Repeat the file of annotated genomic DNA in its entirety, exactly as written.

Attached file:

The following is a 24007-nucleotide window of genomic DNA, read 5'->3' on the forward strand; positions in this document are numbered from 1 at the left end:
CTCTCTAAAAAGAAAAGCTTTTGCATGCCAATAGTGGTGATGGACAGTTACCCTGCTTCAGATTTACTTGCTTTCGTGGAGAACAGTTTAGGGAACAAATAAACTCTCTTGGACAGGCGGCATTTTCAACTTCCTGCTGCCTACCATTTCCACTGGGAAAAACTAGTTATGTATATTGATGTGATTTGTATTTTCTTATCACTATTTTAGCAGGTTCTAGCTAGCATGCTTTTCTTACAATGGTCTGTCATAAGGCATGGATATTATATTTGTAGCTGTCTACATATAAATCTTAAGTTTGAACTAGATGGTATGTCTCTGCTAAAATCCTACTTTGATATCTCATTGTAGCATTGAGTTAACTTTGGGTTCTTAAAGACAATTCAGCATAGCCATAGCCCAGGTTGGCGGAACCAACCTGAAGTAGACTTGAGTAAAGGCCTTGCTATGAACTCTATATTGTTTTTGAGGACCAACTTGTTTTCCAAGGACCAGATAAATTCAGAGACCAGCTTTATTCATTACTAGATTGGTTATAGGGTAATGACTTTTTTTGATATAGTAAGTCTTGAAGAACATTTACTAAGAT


The following is a 24007-nucleotide window of genomic DNA, read 5'->3' on the forward strand; positions in this document are numbered from 1 at the left end:
CTCTCTAAAAAGAAAAGCTTTTGCATGCCAATAGTGGTGATGGACAGTTACCCTGCTTCAGATTTACTTGCTTTCGTGGAGAACAGTTTAGGGAACAAATAAACTCTCTTGGACAGGCGGCATTTTCAACTTCCTGCTGCCTACCATTTCCACTGGGAAAAACTAGTTATGTATATTGATGTGATTTGTATTTTCTTATCACTATTTTAGCAGGTTCTAGCTAGCATGCTTTTCTTACAATGGTCTGTCATAAGGCATGGATATTATATTTGTAGCTGTCTACATATAAATCTTAAGTTTGAACTAGATGGTATGTCTCTGCTAAAATCCTACTTTGATATCTCATTGTAGCATTGAGTTAACTTTGGGTTCTTAAAGACAATTCAGCATAGCCATAGCCCAGGTTGGCGGAACCAACCTGAAGTAGACTTGAGTAAAGGCCTTGCTATGAACTCTATATTGTTTTTGAGGACCAACTTGTTTTCCAAGGACCAGATAAATTCAGAGACCAGCTTTATTCATTACTAGATTGGTTATAGGGTAATGACTTTTTTTGATATAGTAAGTCTTGAAGAACATTTACTAAGAT